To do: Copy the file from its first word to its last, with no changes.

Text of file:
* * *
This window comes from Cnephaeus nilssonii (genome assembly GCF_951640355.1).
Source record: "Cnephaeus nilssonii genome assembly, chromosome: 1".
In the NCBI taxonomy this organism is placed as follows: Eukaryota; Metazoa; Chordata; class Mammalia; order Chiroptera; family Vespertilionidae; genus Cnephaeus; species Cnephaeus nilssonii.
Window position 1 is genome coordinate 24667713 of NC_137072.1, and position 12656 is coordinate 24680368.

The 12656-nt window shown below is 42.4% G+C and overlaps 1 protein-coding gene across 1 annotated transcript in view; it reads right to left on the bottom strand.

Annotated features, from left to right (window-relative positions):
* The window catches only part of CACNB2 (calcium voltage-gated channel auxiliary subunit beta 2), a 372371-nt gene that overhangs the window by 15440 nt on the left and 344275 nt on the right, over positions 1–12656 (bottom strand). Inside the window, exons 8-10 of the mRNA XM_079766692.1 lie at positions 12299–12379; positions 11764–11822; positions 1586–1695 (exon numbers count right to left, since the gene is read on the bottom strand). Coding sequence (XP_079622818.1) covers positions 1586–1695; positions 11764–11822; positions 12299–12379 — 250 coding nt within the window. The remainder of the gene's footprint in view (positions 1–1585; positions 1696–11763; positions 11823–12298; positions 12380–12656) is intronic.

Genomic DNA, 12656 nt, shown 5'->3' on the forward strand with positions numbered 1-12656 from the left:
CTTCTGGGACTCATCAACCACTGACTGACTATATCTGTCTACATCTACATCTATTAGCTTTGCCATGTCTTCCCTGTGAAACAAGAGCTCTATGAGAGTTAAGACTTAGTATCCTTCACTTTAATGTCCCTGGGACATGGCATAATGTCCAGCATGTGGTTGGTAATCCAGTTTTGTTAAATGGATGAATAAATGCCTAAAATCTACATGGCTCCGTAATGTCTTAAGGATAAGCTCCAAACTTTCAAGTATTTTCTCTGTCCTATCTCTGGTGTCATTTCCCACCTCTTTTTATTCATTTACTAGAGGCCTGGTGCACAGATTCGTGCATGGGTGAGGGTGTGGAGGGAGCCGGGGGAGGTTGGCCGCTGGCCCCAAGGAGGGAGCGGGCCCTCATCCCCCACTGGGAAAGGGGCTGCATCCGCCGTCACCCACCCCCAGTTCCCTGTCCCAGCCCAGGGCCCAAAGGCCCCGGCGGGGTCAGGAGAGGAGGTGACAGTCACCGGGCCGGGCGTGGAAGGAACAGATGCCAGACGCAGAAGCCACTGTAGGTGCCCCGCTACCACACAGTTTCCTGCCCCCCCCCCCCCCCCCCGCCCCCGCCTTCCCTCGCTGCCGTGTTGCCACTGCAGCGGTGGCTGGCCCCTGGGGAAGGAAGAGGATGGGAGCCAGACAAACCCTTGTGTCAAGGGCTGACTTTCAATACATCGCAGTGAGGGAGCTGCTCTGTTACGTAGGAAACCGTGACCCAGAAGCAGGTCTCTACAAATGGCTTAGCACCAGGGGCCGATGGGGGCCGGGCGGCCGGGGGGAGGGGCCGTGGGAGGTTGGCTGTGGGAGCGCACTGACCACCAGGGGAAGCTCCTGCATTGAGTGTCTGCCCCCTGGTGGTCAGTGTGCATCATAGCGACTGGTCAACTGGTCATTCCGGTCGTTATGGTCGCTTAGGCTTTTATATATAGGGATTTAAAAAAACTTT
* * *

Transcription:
This window comes from Cnephaeus nilssonii (genome assembly GCF_951640355.1).
Source record: "Cnephaeus nilssonii genome assembly, chromosome: 1".
In the NCBI taxonomy this organism is placed as follows: Eukaryota; Metazoa; Chordata; class Mammalia; order Chiroptera; family Vespertilionidae; genus Cnephaeus; species Cnephaeus nilssonii.
Window position 1 is genome coordinate 24667713 of NC_137072.1, and position 12656 is coordinate 24680368.

The 12656-nt window shown below is 42.4% G+C and overlaps 1 protein-coding gene across 1 annotated transcript in view; it reads right to left on the bottom strand.

Annotated features, from left to right (window-relative positions):
* The window catches only part of CACNB2 (calcium voltage-gated channel auxiliary subunit beta 2), a 372371-nt gene that overhangs the window by 15440 nt on the left and 344275 nt on the right, over positions 1–12656 (bottom strand). Inside the window, exons 8-10 of the mRNA XM_079766692.1 lie at positions 12299–12379; positions 11764–11822; positions 1586–1695 (exon numbers count right to left, since the gene is read on the bottom strand). Coding sequence (XP_079622818.1) covers positions 1586–1695; positions 11764–11822; positions 12299–12379 — 250 coding nt within the window. The remainder of the gene's footprint in view (positions 1–1585; positions 1696–11763; positions 11823–12298; positions 12380–12656) is intronic.

Genomic DNA, 12656 nt, shown 5'->3' on the forward strand with positions numbered 1-12656 from the left:
CTTCTGGGACTCATCAACCACTGACTGACTATATCTGTCTACATCTACATCTATTAGCTTTGCCATGTCTTCCCTGTGAAACAAGAGCTCTATGAGAGTTAAGACTTAGTATCCTTCACTTTAATGTCCCTGGGACATGGCATAATGTCCAGCATGTGGTTGGTAATCCAGTTTTGTTAAATGGATGAATAAATGCCTAAAATCTACATGGCTCCGTAATGTCTTAAGGATAAGCTCCAAACTTTCAAGTATTTTCTCTGTCCTATCTCTGGTGTCATTTCCCACCTCTTTTTATTCATTTACTAGAGGCCTGGTGCACAGATTCGTGCATGGGTGAGGGTGTGGAGGGAGCCGGGGGAGGTTGGCCGCTGGCCCCAAGGAGGGAGCGGGCCCTCATCCCCCACTGGGAAAGGGGCTGCATCCGCCGTCACCCACCCCCAGTTCCCTGTCCCAGCCCAGGGCCCAAAGGCCCCGGCGGGGTCAGGAGAGGAGGTGACAGTCACCGGGCCGGGCGTGGAAGGAACAGATGCCAGACGCAGAAGCCACTGTAGGTGCCCCGCTACCACACAGTTTCCTGCCCCCCCCCCCCCCCCCCGCCCCCGCCTTCCCTCGCTGCCGTGTTGCCACTGCAGCGGTGGCTGGCCCCTGGGGAAGGAAGAGGATGGGAGCCAGACAAACCCTTGTGTCAAGGGCTGACTTTCAATACATCGCAGTGAGGGAGCTGCTCTGTTACGTAGGAAACCGTGACCCAGAAGCAGGTCTCTACAAATGGCTTAGCACCAGGGGCCGATGGGGGCCGGGCGGCCGGGGGGAGGGGCCGTGGGAGGTTGGCTGTGGGAGCGCACTGACCACCAGGGGAAGCTCCTGCATTGAGTGTCTGCCCCCTGGTGGTCAGTGTGCATCATAGCGACTGGTCAACTGGTCATTCCGGTCGTTATGGTCGCTTAGGCTTTTATATATAGGGATTTAAAAAAACTTT